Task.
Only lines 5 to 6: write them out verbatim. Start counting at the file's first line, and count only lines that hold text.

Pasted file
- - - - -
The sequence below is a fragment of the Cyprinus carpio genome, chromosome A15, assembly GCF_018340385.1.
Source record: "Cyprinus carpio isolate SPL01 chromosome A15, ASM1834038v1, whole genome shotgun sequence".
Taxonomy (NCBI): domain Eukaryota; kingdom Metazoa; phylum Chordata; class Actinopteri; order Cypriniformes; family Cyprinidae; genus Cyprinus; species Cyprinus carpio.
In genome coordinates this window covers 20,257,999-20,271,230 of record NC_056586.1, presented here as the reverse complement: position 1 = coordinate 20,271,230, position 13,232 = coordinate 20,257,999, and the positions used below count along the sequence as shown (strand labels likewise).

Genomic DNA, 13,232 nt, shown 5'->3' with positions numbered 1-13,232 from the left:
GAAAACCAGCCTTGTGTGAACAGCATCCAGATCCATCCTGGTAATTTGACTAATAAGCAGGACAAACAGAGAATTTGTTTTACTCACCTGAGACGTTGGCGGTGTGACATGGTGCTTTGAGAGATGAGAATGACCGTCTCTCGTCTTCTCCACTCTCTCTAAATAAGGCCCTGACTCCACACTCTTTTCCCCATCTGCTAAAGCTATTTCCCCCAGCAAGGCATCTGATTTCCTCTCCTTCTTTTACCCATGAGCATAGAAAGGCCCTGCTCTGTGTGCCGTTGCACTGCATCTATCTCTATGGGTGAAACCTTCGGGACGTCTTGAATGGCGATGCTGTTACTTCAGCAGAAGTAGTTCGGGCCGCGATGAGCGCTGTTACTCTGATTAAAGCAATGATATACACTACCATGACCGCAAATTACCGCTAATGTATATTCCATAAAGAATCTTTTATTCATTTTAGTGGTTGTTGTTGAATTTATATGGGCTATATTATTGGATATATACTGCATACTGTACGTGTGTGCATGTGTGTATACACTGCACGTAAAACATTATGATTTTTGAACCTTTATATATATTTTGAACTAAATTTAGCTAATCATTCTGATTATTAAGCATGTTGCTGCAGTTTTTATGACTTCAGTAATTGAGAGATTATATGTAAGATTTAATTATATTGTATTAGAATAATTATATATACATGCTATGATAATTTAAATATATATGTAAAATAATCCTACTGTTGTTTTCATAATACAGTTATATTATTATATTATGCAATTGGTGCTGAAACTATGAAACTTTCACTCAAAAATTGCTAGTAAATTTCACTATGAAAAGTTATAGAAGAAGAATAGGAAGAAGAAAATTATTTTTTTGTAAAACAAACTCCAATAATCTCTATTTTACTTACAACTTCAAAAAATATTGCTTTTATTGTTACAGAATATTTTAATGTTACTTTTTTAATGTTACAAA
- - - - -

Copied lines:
Genomic DNA, 13,232 nt, shown 5'->3' with positions numbered 1-13,232 from the left:
GAAAACCAGCCTTGTGTGAACAGCATCCAGATCCATCCTGGTAATTTGACTAATAAGCAGGACAAACAGAGAATTTGTTTTACTCACCTGAGACGTTGGCGGTGTGACATGGTGCTTTGAGAGATGAGAATGACCGTCTCTCGTCTTCTCCACTCTCTCTAAATAAGGCCCTGACTCCACACTCTTTTCCCCATCTGCTAAAGCTATTTCCCCCAGCAAGGCATCTGATTTCCTCTCCTTCTTTTACCCATGAGCATAGAAAGGCCCTGCTCTGTGTGCCGTTGCACTGCATCTATCTCTATGGGTGAAACCTTCGGGACGTCTTGAATGGCGATGCTGTTACTTCAGCAGAAGTAGTTCGGGCCGCGATGAGCGCTGTTACTCTGATTAAAGCAATGATATACACTACCATGACCGCAAATTACCGCTAATGTATATTCCATAAAGAATCTTTTATTCATTTTAGTGGTTGTTGTTGAATTTATATGGGCTATATTATTGGATATATACTGCATACTGTACGTGTGTGCATGTGTGTATACACTGCACGTAAAACATTATGATTTTTGAACCTTTATATATATTTTGAACTAAATTTAGCTAATCATTCTGATTATTAAGCATGTTGCTGCAGTTTTTATGACTTCAGTAATTGAGAGATTATATGTAAGATTTAATTATATTGTATTAGAATAATTATATATACATGCTATGATAATTTAAATATATATGTAAAATAATCCTACTGTTGTTTTCATAATACAGTTATATTATTATATTATGCAATTGGTGCTGAAACTATGAAACTTTCACTCAAAAATTGCTAGTAAATTTCACTATGAAAAGTTATAGAAGAAGAATAGGAAGAAGAAAATTATTTTTTTGTAAAACAAACTCCAATAATCTCTATTTTACTTACAACTTCAAAAAATATTGCTTTTATTGTTACAGAATATTTTAATGTTACTTTTTTAATGTTACAAA